Uh oh. Judge strikes down part of Florida's redistricting map

Uh oh. Judge strikes down part of Florida's redistricting map
AP Photo/Wilfredo Lee

After all of the nonsense going on with New York’s redistricting process, you may have been taking some comfort in the fact that the process seemed to be playing out more smoothly in Florida. As you may recall, the legislature drew up one map that didn’t make too many changes from the existing structure. But Governor Ron DeSantis rejected that map and submitted another one that seemed to favor Republican candidates quite a bit more. That seemed to be the end of the story until today. A judge heard a challenge to the DeSantis Map and has ordered it to be changed. The court isn’t striking down the entire thing, but they do want changes made to the map around the Jacksonville area. The ruling can be appealed, but if it stands, this will likely work out in the favor of the Democrats. (Jacksonville Tributary)

A 2nd Judicial Circuit Court judge struck down Jacksonville’s congressional districts in a ruling against Florida’s redistricting process.

Circuit Judge Layne Smith said, “I am finding the enacted map is unconstitutional because it diminishes African Americans’ ability to elect candidates of their choice.”

He ordered the state to adopt a map that maintains an east-to-west version of Jacksonville’s 5th Congressional District, stretching from Duval to Gadsden counties.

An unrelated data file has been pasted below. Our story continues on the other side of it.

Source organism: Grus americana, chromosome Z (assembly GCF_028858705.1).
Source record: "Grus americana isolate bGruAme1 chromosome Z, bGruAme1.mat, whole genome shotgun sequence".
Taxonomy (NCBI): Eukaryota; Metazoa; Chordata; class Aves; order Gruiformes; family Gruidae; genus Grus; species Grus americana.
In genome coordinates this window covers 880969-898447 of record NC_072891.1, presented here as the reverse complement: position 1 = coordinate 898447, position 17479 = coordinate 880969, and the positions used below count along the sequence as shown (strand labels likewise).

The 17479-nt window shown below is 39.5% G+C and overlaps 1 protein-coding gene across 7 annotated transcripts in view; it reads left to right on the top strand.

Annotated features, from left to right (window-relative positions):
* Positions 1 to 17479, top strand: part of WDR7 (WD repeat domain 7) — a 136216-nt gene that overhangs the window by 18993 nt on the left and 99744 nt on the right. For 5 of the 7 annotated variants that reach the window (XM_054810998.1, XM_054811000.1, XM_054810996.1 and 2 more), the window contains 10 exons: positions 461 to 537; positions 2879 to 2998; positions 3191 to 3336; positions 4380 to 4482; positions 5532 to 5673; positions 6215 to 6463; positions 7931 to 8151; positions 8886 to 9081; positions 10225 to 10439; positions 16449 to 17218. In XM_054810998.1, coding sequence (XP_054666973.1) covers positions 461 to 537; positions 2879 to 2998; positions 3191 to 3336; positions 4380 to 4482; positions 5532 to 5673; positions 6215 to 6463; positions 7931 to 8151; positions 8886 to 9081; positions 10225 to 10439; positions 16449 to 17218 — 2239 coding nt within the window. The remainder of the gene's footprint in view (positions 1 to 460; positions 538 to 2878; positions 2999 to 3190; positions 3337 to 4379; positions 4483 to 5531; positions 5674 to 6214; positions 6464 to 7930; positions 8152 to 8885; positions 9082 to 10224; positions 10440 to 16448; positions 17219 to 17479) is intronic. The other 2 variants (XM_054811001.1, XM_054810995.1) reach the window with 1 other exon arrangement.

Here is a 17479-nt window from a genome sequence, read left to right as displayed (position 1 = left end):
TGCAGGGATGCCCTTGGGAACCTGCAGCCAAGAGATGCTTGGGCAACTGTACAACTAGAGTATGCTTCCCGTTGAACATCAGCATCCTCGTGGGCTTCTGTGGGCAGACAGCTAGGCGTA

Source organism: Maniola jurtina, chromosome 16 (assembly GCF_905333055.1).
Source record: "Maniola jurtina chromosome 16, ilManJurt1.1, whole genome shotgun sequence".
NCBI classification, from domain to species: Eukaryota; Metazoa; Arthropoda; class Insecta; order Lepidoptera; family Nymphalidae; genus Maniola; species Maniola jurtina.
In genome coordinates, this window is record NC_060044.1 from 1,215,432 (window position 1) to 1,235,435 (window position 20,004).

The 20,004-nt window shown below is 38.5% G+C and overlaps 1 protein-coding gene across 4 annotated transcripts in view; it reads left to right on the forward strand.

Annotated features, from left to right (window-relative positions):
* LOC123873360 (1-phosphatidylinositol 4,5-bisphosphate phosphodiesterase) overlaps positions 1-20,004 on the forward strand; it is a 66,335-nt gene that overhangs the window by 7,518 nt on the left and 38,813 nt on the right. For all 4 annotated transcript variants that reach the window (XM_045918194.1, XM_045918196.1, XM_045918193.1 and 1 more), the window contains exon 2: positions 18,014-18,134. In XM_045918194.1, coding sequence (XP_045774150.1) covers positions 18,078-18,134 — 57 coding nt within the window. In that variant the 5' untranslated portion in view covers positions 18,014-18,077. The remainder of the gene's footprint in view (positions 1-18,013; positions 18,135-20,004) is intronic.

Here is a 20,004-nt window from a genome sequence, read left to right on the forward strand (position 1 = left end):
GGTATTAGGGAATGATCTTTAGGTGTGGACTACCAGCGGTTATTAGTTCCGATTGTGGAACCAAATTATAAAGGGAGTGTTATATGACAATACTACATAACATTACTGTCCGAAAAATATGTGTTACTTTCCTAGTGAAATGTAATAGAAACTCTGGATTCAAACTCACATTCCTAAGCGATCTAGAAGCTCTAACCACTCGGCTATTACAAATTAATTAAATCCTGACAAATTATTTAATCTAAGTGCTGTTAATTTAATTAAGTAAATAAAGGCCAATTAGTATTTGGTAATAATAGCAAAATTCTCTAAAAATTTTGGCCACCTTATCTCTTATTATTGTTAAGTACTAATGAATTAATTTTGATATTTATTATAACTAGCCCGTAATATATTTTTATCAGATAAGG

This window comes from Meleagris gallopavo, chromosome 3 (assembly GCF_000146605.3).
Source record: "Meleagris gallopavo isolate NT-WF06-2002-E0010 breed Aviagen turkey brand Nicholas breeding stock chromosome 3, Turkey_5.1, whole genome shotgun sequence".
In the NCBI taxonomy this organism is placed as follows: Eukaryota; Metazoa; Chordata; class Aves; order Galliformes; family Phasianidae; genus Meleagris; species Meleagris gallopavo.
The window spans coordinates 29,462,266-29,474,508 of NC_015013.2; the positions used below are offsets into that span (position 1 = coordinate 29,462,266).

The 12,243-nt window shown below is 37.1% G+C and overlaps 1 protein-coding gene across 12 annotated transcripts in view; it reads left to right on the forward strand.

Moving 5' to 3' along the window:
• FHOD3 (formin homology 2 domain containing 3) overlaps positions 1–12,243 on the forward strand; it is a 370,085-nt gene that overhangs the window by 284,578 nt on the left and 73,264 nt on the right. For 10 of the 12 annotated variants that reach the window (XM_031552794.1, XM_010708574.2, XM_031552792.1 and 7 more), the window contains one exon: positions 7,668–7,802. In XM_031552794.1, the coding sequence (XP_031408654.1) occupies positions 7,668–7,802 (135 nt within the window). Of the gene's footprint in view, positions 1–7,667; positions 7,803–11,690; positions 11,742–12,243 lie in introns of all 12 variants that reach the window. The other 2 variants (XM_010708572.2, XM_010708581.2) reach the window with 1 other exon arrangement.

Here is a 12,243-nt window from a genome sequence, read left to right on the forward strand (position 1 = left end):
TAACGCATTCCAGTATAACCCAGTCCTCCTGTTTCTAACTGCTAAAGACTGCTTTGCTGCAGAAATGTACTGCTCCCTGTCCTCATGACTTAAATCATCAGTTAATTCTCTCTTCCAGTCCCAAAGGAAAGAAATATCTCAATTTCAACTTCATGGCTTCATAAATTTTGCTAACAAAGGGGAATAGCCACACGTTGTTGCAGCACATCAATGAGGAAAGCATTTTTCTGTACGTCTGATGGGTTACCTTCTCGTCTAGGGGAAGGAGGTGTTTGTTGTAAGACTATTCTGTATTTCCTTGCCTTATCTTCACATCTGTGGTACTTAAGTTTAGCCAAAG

At issue is the change DeSantis made to the northern part of the state, particularly in and around Jacksonville. The original map carved out the 5th District running north to south, almost entirely in Duval County, where Black voters would maintain a majority. The new map stretches in more of an east to west direction and would significantly dilute the minority vote in that area.

The court agreed with the plaintiffs that the Jacksonville portion of the map was in violation of the state constitution. If the state appeals the decision, it will go to the First Circuit Court of Appeals and then potentially straight to the state supreme court. The only argument the state seems to be making at this point is that there isn’t enough time to redraw the map again ahead of the primaries.

But the primaries aren’t until August, so that argument may fall on deaf ears. Challenges to New York’s heavily gerrymandered map met the same claims from the state, but the courts wound up ordering new maps and moving the primaries back. And at least some of them will now take place in August. That may serve as some sort of precedent in the Florida case.

Win or lose, even if the 5th District is modified, the GOP will still likely pick up more seats in Florida than they currently have. But the same plaintiffs who brought this case have a separate complaint in process where they are seeking to throw out the entire map and start over. So clearly, we haven’t reached the end of this story yet.

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